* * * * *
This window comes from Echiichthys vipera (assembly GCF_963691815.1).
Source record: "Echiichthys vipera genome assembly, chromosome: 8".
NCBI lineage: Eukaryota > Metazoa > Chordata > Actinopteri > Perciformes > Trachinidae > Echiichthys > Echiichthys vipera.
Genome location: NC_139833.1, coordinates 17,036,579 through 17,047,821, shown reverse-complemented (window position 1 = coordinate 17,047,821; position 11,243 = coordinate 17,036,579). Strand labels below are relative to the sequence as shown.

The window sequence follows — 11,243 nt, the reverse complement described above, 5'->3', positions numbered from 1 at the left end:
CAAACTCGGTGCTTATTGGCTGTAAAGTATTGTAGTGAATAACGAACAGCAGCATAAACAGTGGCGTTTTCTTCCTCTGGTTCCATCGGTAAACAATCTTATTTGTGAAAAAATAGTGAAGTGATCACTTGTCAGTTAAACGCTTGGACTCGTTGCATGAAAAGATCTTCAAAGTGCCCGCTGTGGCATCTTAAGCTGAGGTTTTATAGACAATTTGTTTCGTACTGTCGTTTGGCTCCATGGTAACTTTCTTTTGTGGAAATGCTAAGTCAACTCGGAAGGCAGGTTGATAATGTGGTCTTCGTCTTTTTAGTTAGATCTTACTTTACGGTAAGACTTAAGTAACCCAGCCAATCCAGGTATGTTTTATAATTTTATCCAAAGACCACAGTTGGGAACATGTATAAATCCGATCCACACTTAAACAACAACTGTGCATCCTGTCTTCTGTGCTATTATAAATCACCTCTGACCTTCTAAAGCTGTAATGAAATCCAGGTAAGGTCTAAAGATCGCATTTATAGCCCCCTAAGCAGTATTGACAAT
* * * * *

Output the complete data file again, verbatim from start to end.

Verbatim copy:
This window comes from Echiichthys vipera (assembly GCF_963691815.1).
Source record: "Echiichthys vipera genome assembly, chromosome: 8".
NCBI lineage: Eukaryota > Metazoa > Chordata > Actinopteri > Perciformes > Trachinidae > Echiichthys > Echiichthys vipera.
Genome location: NC_139833.1, coordinates 17,036,579 through 17,047,821, shown reverse-complemented (window position 1 = coordinate 17,047,821; position 11,243 = coordinate 17,036,579). Strand labels below are relative to the sequence as shown.

The window sequence follows — 11,243 nt, the reverse complement described above, 5'->3', positions numbered from 1 at the left end:
CAAACTCGGTGCTTATTGGCTGTAAAGTATTGTAGTGAATAACGAACAGCAGCATAAACAGTGGCGTTTTCTTCCTCTGGTTCCATCGGTAAACAATCTTATTTGTGAAAAAATAGTGAAGTGATCACTTGTCAGTTAAACGCTTGGACTCGTTGCATGAAAAGATCTTCAAAGTGCCCGCTGTGGCATCTTAAGCTGAGGTTTTATAGACAATTTGTTTCGTACTGTCGTTTGGCTCCATGGTAACTTTCTTTTGTGGAAATGCTAAGTCAACTCGGAAGGCAGGTTGATAATGTGGTCTTCGTCTTTTTAGTTAGATCTTACTTTACGGTAAGACTTAAGTAACCCAGCCAATCCAGGTATGTTTTATAATTTTATCCAAAGACCACAGTTGGGAACATGTATAAATCCGATCCACACTTAAACAACAACTGTGCATCCTGTCTTCTGTGCTATTATAAATCACCTCTGACCTTCTAAAGCTGTAATGAAATCCAGGTAAGGTCTAAAGATCGCATTTATAGCCCCCTAAGCAGTATTGACAAT